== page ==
Recall from Section 3.1.2 that we can generate a static page in Rails by creating an action and corresponding view with the page’s name. In our case, the About page will first need an action called about in the Pages controller. Having written a failing test, we can now be confident that, in getting it to pass, we will actually have created a working about page.

Following the models provided by home and contact from Listing 3.6, let’s first add an about action in the Pages controller (Listing 3.16).

Listing 3.16. The Pages controller with added about action.
app/controllers/pages_controller.rb
class PagesController < ApplicationController

  def home
  end

  def contact
  end

  def about
  end
end

Next, we’ll add the about action to the routes file (Listing 3.17).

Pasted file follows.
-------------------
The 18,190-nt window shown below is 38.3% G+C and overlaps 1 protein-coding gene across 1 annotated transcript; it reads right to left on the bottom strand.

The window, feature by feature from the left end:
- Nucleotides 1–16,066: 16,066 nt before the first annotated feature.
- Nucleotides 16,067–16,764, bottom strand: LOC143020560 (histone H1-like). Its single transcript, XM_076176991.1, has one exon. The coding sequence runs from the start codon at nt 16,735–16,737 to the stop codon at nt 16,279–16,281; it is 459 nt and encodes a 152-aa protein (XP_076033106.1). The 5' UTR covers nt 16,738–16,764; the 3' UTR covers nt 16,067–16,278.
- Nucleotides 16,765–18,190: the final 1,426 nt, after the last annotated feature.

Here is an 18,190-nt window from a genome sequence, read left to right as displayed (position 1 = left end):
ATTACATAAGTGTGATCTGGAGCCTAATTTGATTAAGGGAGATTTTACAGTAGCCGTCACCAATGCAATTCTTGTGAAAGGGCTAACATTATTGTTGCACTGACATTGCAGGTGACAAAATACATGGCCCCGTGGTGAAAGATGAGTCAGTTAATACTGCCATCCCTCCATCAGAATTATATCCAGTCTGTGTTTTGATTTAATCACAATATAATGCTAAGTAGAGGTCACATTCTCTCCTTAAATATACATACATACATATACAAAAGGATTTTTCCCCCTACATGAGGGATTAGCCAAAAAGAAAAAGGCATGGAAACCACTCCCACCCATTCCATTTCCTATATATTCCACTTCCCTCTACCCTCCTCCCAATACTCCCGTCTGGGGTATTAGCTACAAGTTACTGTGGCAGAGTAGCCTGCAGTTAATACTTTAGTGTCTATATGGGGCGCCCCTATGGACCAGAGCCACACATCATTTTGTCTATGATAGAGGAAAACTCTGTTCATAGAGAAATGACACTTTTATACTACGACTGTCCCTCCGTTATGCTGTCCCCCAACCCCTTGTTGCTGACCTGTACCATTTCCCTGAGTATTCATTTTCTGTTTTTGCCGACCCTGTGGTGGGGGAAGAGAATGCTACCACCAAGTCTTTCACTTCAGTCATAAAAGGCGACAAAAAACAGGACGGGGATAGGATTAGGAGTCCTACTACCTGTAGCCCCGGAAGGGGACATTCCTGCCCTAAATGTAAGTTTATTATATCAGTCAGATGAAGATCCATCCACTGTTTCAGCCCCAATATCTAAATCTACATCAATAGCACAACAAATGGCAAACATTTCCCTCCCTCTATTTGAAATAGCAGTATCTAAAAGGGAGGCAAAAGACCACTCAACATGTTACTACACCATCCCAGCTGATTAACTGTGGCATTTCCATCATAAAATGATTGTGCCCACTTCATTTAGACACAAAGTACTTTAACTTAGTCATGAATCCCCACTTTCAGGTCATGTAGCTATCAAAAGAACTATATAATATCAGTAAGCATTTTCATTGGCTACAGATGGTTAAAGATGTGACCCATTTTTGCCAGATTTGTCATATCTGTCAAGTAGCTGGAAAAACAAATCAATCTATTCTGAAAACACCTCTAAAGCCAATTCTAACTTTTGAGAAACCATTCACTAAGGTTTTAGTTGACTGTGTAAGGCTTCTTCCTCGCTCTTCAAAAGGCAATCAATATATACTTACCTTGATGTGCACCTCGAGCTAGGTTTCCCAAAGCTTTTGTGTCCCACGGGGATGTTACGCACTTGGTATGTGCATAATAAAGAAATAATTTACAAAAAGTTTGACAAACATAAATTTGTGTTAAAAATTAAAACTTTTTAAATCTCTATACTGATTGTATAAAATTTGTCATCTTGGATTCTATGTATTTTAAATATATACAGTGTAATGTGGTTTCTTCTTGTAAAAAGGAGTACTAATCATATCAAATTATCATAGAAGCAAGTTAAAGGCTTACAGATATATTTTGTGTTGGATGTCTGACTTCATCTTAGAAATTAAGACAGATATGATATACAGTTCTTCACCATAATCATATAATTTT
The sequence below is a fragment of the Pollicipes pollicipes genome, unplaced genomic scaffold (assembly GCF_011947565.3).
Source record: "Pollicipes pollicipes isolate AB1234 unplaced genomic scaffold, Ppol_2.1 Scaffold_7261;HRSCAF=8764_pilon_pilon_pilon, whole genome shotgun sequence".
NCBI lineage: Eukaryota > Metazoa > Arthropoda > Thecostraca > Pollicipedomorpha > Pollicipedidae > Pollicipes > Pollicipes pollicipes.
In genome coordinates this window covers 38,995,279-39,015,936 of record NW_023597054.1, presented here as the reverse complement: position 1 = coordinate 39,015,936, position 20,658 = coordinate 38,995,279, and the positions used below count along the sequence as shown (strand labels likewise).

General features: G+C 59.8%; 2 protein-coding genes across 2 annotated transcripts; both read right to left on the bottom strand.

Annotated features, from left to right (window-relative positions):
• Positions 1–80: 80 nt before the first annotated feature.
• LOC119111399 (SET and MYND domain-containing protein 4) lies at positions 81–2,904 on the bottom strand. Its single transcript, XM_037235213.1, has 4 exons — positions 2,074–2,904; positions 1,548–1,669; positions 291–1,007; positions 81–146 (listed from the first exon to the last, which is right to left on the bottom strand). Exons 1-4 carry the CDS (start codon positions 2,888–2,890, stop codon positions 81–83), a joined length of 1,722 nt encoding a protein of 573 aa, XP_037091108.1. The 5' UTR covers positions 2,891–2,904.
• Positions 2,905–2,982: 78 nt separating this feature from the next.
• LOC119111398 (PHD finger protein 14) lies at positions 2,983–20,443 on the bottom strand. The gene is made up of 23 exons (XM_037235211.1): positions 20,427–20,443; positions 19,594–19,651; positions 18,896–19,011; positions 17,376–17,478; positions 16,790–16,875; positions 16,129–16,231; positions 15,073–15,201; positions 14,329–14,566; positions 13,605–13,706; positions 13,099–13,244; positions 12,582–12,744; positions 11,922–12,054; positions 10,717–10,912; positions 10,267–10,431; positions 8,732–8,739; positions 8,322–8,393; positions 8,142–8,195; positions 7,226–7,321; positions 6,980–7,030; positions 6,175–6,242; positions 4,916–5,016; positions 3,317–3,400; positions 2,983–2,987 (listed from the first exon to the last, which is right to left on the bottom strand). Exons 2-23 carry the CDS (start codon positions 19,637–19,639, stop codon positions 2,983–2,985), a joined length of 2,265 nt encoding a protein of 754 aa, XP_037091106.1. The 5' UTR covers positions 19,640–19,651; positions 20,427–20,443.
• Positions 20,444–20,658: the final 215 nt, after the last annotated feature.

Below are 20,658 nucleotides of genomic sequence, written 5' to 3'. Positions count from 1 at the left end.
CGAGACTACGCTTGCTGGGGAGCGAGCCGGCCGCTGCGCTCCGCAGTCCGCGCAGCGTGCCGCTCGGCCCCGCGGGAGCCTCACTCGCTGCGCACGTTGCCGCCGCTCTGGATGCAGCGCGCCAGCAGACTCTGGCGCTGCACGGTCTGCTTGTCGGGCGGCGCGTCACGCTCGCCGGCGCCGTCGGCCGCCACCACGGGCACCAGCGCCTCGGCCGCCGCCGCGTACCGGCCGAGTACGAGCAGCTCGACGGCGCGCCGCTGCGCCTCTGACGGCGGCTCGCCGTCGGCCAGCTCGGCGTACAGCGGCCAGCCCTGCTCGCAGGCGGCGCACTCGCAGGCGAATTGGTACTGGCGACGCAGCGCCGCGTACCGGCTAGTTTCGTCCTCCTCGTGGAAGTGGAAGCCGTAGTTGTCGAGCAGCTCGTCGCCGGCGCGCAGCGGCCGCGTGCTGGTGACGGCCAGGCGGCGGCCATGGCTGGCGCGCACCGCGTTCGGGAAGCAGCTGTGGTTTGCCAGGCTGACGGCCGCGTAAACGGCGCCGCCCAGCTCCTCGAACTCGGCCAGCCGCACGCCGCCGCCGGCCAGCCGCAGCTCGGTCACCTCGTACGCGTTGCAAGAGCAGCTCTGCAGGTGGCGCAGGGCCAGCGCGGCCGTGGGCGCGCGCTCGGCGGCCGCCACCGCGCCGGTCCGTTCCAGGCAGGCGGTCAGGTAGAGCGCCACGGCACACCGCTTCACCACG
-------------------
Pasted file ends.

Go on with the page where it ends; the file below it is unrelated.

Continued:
Listing 3.17. Adding the about route.
config/routes.rb
SampleApp::Application.routes.draw do
  get "pages/home"
  get "pages/contact"
  get "pages/about"
  .
  .
  .
end

Finally, we’ll add the about view. Eventually we’ll fill it with something more informative, but for now we’ll just mimic the content from the generated views (Listing 3.7 and Listing 3.8) for the about view (Listing 3.18).

Listing 3.18. A stub About page.
app/views/pages/about.html.erb
<h1>Pages#about</h1>
<p>Find me in app/views/pages/about.html.erb</p>

Running the specs or watching the update from Autotest (Figure 3.9) should get us back to Green:

$ bundle exec rspec spec/
autotest_back_to_green
Figure 3.9: Autotest back to Green: All tests passing. (full size)